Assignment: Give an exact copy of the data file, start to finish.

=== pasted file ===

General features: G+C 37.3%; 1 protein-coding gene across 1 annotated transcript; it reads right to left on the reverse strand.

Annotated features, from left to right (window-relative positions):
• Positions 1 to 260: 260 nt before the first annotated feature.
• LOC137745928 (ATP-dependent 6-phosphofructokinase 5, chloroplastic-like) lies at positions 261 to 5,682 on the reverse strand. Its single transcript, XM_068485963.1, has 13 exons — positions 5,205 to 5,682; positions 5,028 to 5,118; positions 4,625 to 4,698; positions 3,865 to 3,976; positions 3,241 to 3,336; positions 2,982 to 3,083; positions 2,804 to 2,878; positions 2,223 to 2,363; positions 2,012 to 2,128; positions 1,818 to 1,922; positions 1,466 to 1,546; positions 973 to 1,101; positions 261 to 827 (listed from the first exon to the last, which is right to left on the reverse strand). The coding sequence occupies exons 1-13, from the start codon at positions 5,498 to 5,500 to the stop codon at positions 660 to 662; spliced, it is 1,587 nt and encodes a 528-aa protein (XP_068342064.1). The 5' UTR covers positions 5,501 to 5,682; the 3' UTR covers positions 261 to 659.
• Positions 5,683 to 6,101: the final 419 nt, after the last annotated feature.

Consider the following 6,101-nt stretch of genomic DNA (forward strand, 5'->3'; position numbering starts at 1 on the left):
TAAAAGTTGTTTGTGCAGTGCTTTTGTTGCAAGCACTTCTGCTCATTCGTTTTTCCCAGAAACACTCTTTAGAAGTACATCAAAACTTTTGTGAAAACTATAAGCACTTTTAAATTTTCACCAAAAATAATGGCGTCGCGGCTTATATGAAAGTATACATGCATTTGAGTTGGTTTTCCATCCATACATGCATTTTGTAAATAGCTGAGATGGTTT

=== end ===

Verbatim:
General features: G+C 37.3%; 1 protein-coding gene across 1 annotated transcript; it reads right to left on the reverse strand.

Annotated features, from left to right (window-relative positions):
• Positions 1 to 260: 260 nt before the first annotated feature.
• LOC137745928 (ATP-dependent 6-phosphofructokinase 5, chloroplastic-like) lies at positions 261 to 5,682 on the reverse strand. Its single transcript, XM_068485963.1, has 13 exons — positions 5,205 to 5,682; positions 5,028 to 5,118; positions 4,625 to 4,698; positions 3,865 to 3,976; positions 3,241 to 3,336; positions 2,982 to 3,083; positions 2,804 to 2,878; positions 2,223 to 2,363; positions 2,012 to 2,128; positions 1,818 to 1,922; positions 1,466 to 1,546; positions 973 to 1,101; positions 261 to 827 (listed from the first exon to the last, which is right to left on the reverse strand). The coding sequence occupies exons 1-13, from the start codon at positions 5,498 to 5,500 to the stop codon at positions 660 to 662; spliced, it is 1,587 nt and encodes a 528-aa protein (XP_068342064.1). The 5' UTR covers positions 5,501 to 5,682; the 3' UTR covers positions 261 to 659.
• Positions 5,683 to 6,101: the final 419 nt, after the last annotated feature.

Consider the following 6,101-nt stretch of genomic DNA (forward strand, 5'->3'; position numbering starts at 1 on the left):
TAAAAGTTGTTTGTGCAGTGCTTTTGTTGCAAGCACTTCTGCTCATTCGTTTTTCCCAGAAACACTCTTTAGAAGTACATCAAAACTTTTGTGAAAACTATAAGCACTTTTAAATTTTCACCAAAAATAATGGCGTCGCGGCTTATATGAAAGTATACATGCATTTGAGTTGGTTTTCCATCCATACATGCATTTTGTAAATAGCTGAGATGGTTT